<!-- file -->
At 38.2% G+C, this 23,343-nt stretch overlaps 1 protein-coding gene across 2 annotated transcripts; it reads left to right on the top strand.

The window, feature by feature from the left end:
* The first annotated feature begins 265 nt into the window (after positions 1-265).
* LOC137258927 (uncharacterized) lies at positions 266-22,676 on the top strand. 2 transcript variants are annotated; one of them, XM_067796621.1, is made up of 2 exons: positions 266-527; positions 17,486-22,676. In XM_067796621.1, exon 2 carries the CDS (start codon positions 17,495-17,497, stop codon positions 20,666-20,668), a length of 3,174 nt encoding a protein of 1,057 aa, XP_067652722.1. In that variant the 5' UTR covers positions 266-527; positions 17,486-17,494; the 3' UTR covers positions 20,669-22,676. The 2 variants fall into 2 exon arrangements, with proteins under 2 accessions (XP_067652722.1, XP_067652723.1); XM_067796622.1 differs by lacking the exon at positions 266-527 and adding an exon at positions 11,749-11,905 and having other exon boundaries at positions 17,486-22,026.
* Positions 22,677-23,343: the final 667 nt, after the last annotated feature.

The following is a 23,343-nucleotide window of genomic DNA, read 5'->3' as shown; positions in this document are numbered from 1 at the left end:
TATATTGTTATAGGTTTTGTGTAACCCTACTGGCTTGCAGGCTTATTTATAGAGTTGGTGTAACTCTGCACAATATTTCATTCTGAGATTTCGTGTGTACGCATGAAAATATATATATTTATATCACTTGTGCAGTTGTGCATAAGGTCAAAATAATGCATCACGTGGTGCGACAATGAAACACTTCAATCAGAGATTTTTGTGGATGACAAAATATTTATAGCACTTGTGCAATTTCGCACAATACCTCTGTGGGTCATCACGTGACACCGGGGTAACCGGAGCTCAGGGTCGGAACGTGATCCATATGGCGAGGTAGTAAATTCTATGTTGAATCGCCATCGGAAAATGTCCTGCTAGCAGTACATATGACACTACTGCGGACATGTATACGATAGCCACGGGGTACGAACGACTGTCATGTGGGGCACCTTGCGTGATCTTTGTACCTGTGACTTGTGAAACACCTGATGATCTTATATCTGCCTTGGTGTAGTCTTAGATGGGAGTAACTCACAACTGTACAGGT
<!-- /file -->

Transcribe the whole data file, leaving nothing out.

At 38.2% G+C, this 23,343-nt stretch overlaps 1 protein-coding gene across 2 annotated transcripts; it reads left to right on the top strand.

The window, feature by feature from the left end:
* The first annotated feature begins 265 nt into the window (after positions 1-265).
* LOC137258927 (uncharacterized) lies at positions 266-22,676 on the top strand. 2 transcript variants are annotated; one of them, XM_067796621.1, is made up of 2 exons: positions 266-527; positions 17,486-22,676. In XM_067796621.1, exon 2 carries the CDS (start codon positions 17,495-17,497, stop codon positions 20,666-20,668), a length of 3,174 nt encoding a protein of 1,057 aa, XP_067652722.1. In that variant the 5' UTR covers positions 266-527; positions 17,486-17,494; the 3' UTR covers positions 20,669-22,676. The 2 variants fall into 2 exon arrangements, with proteins under 2 accessions (XP_067652722.1, XP_067652723.1); XM_067796622.1 differs by lacking the exon at positions 266-527 and adding an exon at positions 11,749-11,905 and having other exon boundaries at positions 17,486-22,026.
* Positions 22,677-23,343: the final 667 nt, after the last annotated feature.

The following is a 23,343-nucleotide window of genomic DNA, read 5'->3' as shown; positions in this document are numbered from 1 at the left end:
TATATTGTTATAGGTTTTGTGTAACCCTACTGGCTTGCAGGCTTATTTATAGAGTTGGTGTAACTCTGCACAATATTTCATTCTGAGATTTCGTGTGTACGCATGAAAATATATATATTTATATCACTTGTGCAGTTGTGCATAAGGTCAAAATAATGCATCACGTGGTGCGACAATGAAACACTTCAATCAGAGATTTTTGTGGATGACAAAATATTTATAGCACTTGTGCAATTTCGCACAATACCTCTGTGGGTCATCACGTGACACCGGGGTAACCGGAGCTCAGGGTCGGAACGTGATCCATATGGCGAGGTAGTAAATTCTATGTTGAATCGCCATCGGAAAATGTCCTGCTAGCAGTACATATGACACTACTGCGGACATGTATACGATAGCCACGGGGTACGAACGACTGTCATGTGGGGCACCTTGCGTGATCTTTGTACCTGTGACTTGTGAAACACCTGATGATCTTATATCTGCCTTGGTGTAGTCTTAGATGGGAGTAACTCACAACTGTACAGGT